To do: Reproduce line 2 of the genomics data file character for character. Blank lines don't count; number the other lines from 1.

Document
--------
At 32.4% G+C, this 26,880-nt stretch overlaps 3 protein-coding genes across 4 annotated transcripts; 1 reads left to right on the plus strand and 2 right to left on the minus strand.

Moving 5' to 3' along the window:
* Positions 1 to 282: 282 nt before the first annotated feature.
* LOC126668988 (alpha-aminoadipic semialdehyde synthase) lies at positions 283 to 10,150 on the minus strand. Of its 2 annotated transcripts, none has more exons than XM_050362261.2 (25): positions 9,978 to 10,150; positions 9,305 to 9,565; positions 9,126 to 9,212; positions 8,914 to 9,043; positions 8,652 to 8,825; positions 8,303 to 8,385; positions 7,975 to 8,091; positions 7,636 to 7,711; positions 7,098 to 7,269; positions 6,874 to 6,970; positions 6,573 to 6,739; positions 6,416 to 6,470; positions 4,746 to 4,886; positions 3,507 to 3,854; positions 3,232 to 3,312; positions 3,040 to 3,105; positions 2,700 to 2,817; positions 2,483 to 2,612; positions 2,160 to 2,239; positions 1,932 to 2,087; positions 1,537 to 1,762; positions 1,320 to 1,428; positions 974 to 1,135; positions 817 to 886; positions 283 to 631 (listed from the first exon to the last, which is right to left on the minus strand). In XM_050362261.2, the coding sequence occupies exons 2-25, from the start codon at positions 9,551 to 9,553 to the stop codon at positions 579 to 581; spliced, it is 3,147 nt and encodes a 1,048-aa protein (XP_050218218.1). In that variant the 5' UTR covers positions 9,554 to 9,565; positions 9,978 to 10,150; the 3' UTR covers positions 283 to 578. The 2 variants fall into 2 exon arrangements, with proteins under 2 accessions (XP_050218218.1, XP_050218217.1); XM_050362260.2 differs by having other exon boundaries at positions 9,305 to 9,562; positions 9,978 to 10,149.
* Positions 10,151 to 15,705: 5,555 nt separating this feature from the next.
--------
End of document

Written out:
Moving 5' to 3' along the window: